Here’s why one strategist has slashed his S&P 500 target — and it isn’t just because of the Fed and COVID-19


The S&P 500 dropped 5.9% on Thursday, the largest one-day decline since March 16. The small-cap Russell 2000 entered correction territory in just three days — the quickest descent since Dec. 2008. The dollar just a day after the Federal Reserve said it is likely to keep interest rates at zero for at least two years, had its best day since March 19. CNN’s popular fear/greed gauge turned to neutral from greedy.

Was it the Fed’s lack of action? Signs that states including Arizona and Texas have seen a pickup in new infections? The increased odds that Democrats will make a clean sweep of not just the presidency but both chambers of Congress, and the possibility of higher corporate tax rates that would bring?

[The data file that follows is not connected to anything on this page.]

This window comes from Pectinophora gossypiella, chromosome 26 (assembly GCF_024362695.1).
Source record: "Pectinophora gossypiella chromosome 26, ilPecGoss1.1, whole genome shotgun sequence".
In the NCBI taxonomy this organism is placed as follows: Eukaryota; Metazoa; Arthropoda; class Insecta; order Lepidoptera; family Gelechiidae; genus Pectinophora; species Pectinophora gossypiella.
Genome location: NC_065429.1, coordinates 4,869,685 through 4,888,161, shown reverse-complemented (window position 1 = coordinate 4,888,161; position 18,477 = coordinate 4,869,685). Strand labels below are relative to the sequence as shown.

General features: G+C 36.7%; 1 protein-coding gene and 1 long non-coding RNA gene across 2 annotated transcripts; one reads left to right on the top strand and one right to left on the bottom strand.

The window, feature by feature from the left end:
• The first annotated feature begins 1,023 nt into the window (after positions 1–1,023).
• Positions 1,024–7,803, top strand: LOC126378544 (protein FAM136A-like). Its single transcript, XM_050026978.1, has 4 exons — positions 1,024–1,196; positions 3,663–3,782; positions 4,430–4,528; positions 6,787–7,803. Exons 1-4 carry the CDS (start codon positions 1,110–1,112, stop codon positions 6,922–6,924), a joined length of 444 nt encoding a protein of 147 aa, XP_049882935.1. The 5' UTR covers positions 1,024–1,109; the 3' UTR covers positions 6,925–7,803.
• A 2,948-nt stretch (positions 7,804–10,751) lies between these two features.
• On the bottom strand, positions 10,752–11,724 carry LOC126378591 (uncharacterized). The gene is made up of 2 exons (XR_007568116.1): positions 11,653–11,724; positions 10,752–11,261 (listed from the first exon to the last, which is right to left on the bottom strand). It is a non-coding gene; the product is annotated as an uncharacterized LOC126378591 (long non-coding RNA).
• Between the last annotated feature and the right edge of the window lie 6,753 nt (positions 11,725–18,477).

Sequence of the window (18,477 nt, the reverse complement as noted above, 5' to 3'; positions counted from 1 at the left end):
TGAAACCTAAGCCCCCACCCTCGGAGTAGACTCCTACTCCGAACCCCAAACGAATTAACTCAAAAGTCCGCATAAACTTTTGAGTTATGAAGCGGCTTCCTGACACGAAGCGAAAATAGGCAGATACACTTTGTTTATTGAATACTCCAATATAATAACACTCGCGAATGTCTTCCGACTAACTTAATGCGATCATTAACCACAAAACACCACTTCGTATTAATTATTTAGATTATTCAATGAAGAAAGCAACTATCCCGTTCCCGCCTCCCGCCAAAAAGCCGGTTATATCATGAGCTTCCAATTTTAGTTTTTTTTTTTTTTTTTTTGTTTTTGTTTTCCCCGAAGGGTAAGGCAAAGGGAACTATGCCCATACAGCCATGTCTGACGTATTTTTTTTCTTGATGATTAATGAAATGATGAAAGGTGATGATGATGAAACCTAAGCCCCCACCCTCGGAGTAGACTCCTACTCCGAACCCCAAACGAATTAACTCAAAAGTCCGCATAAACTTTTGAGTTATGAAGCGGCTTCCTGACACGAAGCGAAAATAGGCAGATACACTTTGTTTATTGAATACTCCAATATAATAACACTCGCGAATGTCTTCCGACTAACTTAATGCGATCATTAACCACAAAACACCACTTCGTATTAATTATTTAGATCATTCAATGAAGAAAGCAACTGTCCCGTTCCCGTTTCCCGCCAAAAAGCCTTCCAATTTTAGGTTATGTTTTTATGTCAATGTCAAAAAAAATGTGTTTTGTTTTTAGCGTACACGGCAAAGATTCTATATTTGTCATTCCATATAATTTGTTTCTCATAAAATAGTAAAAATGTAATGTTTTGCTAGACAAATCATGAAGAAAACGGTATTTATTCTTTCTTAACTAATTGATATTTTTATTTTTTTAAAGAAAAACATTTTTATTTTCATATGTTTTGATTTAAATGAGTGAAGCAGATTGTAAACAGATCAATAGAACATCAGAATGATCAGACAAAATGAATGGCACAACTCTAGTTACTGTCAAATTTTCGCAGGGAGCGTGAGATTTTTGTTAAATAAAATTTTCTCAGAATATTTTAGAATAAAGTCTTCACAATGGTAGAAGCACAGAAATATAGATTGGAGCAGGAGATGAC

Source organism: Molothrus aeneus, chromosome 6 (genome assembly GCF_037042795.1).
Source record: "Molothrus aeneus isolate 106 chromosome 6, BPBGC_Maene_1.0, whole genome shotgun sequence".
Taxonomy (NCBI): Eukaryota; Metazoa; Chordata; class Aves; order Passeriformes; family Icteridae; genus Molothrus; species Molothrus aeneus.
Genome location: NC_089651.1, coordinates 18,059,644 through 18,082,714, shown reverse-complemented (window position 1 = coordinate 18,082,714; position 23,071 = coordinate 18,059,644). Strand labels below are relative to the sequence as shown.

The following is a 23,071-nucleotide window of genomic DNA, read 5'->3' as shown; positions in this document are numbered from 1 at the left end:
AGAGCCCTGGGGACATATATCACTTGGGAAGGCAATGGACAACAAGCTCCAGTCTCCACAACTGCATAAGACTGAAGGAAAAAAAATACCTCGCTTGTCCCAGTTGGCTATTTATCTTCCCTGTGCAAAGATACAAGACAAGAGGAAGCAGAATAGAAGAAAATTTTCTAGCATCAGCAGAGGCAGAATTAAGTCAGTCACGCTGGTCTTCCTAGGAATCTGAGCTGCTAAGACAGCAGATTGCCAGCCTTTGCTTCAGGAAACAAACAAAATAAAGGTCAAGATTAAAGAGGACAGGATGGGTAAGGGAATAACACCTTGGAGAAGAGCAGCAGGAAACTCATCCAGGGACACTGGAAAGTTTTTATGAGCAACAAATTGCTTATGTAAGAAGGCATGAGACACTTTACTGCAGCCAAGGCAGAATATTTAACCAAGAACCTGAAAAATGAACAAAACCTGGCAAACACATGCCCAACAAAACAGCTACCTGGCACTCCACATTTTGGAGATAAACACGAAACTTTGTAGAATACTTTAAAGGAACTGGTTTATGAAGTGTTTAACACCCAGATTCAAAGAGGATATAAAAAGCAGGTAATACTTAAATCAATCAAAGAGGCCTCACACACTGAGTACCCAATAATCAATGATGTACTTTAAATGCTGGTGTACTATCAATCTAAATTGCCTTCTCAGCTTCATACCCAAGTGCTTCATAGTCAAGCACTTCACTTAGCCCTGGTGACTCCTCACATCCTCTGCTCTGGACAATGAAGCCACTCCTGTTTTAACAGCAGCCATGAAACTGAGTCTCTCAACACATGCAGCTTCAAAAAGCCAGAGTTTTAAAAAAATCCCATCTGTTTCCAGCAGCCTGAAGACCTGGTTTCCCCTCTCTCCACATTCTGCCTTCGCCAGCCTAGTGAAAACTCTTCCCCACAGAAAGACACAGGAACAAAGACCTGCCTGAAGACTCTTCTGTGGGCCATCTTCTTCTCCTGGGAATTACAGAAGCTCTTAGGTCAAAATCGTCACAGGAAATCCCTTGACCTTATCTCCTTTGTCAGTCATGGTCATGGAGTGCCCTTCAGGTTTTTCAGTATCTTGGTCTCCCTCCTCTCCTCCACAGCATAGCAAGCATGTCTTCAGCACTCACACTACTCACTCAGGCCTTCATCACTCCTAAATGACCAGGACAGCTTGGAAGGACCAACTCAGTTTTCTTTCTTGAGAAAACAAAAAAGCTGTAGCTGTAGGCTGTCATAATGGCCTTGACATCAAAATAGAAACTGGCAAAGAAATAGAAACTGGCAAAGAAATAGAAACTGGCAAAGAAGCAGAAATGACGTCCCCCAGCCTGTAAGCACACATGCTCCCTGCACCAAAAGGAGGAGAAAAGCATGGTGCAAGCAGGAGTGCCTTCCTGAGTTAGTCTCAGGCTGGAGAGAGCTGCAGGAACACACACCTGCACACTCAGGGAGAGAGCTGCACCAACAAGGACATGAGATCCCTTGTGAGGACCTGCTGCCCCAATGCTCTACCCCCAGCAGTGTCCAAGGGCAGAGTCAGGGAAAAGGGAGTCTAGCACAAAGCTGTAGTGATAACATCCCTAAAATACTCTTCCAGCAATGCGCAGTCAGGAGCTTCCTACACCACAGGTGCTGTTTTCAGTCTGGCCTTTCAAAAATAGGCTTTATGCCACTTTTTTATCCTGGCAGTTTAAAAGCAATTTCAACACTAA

All three, according to Barry Bannister, head of institutional equity strategy at Stifel, who lowered his price target for the S&P 500 to 3100 in December, from 3250 in August.

“Shifting 2020 election trends may threaten the 2017 corporate tax cuts and deregulatory environment, (2) While the Fed pledged to continue the current easing the Fed did not increase the pace of easing, which is an incremental tightening, and (3) a double-dip recession is possible if media and government continue to portray the SARS-Cov2 virus as a modern-day plague in a spectacle that we believe has become politicized,” he says.

Bannister acknowledges the Fed and Treasury are “all in” but the S&P 500 is at a place where gross domestic product growth must follow through in the second half of the year. “Strength in defensive sectors relative to cyclicals this week indicates concerns about that second half GDP growth, which only time will clarify,” he said.

He said defensive sectors, which have fallen relative to cyclicals since the rally from the March lows, are now likely to do better in comparison.

Bannister adds that the Fed’s success in holding down inflation-adjusted interest rates have kept price-to-equity multiples high. But it also results in higher volatility, causing larger swings in the S&P 500 as the equity risk premium approaches lower levels.

This article originally appeared on MarketWatch.


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